That airport had some major problems with communication.
Mom & I were relieved to touch down in Roma (as the locals call it) a.k.a. Rome.  Although exhausted from the heat, toting luggage all over Athens, and running a marathon to the gate, we arrived at the Marcella Royal Hotel at 18:00.  The room was exquisitely decorated with stenciled fabric on every wall and all the rails/furniture/crown molding made of wood.  We threw open the thick, dark wood shutters that almost reached the ceiling, and I immediately was spellbound.  The view from our room -- six stories up -- lived up to my mind's expectations of an Italian city's street.  I saw garden terraces, a stately building in the background, and a family preparing dinner in the flats a.k.a. apartments across the street.  Below, I heard tunes from an accordion serenading the passers-by.
We had time to kill since most retaurants did not open until 19:00 for dinner.  Mom & I meandered around the northeast corner of central Rome.  Just a block from the hotel, crammed in between the tall residential buildings, was a quaint white church with dark wood doors and orange trees in the front yard.  A few blocks further we discovered one of the fourteen ancient Aurelian gates to the Eternal City: Porta Pia.  I'm not sure where I got the notion that once I crossed the threshold out of Roma, I'd be immediately in the countryside of Lazio (the state) or falling into the Tiber River.  In actuality, the city simply continued.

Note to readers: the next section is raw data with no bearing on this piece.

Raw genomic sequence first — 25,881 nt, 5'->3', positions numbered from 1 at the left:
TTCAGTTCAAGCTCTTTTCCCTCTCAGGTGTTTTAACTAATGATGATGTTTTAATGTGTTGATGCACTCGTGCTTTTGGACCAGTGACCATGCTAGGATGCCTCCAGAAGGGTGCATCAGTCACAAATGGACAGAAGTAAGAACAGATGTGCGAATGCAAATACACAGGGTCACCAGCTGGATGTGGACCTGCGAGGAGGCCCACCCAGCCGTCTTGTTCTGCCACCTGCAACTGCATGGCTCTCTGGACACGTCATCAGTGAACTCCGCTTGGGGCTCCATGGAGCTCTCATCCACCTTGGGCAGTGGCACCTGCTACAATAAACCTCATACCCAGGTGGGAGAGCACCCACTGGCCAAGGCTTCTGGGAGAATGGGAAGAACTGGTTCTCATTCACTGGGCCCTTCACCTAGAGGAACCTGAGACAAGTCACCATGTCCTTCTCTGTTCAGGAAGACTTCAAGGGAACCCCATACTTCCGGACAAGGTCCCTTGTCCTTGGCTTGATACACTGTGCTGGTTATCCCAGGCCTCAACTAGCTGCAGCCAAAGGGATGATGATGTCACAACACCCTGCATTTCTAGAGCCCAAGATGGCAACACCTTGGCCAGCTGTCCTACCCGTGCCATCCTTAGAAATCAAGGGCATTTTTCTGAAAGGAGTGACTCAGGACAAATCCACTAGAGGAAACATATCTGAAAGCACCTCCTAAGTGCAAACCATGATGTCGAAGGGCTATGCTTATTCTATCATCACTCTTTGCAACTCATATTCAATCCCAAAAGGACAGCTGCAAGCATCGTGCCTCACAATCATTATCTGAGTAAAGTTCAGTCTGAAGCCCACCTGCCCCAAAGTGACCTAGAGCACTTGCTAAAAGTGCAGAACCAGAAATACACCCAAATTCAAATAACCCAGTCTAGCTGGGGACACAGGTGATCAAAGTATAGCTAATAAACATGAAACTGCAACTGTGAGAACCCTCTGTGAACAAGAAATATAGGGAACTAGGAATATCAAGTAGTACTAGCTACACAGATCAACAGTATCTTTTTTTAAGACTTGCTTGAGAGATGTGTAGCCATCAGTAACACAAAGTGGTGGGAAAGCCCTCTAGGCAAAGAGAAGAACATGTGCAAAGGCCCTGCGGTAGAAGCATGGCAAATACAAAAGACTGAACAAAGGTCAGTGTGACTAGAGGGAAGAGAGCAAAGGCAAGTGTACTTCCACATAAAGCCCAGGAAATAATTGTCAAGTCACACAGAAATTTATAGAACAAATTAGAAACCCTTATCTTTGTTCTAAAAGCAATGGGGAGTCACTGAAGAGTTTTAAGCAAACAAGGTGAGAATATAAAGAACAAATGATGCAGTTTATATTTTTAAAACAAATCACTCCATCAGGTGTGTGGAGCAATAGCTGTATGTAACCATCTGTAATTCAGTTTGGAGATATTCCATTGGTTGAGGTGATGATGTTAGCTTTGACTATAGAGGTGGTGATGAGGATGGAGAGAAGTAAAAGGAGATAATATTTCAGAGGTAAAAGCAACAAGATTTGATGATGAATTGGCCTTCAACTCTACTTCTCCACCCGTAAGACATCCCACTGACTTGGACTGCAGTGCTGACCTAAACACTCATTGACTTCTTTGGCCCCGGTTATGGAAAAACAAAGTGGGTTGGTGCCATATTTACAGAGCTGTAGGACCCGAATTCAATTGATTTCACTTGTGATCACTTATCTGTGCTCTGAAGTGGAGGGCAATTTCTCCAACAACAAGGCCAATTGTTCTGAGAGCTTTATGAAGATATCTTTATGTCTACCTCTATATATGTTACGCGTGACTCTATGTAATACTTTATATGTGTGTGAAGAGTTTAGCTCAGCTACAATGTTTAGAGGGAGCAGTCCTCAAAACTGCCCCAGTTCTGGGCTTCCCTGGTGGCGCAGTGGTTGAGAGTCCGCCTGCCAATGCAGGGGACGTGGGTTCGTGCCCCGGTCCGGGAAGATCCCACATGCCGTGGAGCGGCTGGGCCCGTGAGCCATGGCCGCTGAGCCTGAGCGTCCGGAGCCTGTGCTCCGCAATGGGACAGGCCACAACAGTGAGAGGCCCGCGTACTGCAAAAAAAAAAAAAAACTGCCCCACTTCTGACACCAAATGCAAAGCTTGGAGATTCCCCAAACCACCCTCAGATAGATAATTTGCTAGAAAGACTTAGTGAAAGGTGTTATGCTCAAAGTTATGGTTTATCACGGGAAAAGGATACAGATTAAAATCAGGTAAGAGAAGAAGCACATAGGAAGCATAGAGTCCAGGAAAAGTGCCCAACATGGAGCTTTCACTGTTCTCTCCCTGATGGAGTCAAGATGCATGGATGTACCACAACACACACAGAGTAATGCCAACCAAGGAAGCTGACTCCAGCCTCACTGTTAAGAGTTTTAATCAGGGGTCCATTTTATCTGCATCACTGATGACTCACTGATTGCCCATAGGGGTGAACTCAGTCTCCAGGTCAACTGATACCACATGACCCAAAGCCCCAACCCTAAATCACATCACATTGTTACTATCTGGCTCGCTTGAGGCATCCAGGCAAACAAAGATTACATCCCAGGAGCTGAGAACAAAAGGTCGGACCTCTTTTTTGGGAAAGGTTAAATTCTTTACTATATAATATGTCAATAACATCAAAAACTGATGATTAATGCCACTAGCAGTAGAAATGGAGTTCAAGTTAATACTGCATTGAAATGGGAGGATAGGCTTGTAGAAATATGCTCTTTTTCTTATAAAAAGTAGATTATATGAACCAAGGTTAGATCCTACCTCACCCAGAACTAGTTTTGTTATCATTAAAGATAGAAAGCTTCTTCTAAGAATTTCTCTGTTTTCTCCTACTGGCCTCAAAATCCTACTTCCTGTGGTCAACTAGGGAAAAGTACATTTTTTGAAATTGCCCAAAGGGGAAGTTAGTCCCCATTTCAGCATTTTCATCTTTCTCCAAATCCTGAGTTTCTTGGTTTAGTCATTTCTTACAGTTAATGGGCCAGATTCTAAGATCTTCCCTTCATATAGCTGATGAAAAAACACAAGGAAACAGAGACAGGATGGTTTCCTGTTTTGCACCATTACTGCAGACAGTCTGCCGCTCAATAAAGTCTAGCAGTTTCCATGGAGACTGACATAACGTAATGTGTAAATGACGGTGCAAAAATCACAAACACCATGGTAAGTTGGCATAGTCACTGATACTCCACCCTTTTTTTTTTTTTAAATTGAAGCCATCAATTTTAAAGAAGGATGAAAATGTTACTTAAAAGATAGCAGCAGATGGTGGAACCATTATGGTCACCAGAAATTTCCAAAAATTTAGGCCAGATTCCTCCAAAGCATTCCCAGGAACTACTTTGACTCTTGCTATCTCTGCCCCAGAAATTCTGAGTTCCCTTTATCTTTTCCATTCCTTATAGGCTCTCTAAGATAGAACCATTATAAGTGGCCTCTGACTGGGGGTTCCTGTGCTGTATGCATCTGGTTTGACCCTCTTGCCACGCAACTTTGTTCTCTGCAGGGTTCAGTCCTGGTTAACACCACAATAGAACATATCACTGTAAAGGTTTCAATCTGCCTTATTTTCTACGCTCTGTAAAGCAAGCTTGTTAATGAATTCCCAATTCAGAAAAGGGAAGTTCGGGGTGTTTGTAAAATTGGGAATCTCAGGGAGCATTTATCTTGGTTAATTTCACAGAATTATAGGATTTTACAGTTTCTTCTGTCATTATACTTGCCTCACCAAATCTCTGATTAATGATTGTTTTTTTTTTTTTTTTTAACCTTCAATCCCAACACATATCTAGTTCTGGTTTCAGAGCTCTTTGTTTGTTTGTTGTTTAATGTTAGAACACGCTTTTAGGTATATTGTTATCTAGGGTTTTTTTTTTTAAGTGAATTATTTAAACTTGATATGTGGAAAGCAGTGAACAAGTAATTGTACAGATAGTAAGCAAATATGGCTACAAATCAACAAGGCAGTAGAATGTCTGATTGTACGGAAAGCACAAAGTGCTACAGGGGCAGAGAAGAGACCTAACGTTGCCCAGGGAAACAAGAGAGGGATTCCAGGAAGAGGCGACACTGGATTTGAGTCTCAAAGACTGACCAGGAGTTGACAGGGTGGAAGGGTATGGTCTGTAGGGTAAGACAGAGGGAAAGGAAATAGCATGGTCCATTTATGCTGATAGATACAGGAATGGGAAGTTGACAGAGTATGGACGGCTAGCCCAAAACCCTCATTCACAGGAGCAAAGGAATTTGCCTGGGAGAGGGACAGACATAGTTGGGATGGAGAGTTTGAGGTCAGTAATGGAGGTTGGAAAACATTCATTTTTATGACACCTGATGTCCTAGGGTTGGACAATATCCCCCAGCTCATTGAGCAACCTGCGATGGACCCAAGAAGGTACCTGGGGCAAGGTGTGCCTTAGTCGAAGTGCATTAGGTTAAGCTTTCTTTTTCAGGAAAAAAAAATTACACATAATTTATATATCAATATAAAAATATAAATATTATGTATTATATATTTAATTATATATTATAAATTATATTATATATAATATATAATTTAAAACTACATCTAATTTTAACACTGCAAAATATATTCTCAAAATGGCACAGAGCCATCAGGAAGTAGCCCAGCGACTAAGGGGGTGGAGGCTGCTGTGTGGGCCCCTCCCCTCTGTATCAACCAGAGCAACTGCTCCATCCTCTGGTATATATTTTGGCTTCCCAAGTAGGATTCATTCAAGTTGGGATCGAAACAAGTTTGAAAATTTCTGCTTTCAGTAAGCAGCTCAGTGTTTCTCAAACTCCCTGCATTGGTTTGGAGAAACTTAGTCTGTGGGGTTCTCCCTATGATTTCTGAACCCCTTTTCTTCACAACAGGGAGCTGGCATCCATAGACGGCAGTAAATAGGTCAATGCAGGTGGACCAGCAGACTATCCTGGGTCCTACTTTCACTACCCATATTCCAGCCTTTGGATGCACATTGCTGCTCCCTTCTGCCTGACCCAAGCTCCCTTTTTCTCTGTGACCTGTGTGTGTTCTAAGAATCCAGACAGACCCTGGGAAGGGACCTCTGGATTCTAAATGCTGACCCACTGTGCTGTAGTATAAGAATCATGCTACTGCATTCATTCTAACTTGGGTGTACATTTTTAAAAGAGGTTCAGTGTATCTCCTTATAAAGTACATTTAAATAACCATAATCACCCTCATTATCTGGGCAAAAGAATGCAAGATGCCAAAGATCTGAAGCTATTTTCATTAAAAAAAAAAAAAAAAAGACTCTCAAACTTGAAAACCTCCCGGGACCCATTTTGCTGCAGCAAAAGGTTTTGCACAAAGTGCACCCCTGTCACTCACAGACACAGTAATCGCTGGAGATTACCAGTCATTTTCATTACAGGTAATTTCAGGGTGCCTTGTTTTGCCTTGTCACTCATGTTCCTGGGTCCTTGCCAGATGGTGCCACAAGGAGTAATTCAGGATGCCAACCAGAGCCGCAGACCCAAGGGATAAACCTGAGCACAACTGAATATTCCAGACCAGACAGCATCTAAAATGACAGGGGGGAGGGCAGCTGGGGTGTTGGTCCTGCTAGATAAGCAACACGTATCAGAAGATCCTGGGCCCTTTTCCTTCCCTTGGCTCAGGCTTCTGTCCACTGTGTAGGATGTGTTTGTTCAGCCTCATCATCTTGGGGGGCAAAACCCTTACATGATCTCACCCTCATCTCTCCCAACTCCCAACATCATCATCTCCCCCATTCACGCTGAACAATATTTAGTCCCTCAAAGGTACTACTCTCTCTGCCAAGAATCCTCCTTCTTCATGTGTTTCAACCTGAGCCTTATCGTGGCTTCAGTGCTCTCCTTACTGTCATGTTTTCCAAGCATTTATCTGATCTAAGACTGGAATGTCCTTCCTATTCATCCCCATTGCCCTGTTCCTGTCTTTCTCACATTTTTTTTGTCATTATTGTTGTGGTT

Finally, dinner-time arrived.  Mom & I ate at a ristorante a.k.a. restaurant around Piazza dell'Indipendenza a.k.a. Independence Square.  Because Roma's streets are rather narrow, the matrix of tables 3 x 9 spilled onto the street and took up half of the sidewalk.  A young, handsome waiter brought us bread & two squares of butter in a basket.  We split a liter of bottled water since -- unlike in America -- it is not free in Europe.  I had a large swordfish fillet with ambrosia a.k.a. fruit salad soaked in a sweet syrup.  When we received the bill Mom was surprised to see an additional charge.  Although we did not eat all three slices of bread, we were charged for the entire food.  I maybe could have justified paying if it was a focaccia or ciabatta roll, but this was day-old, flavorless Italian bread.  We learned the hard way bread, like water, was not free.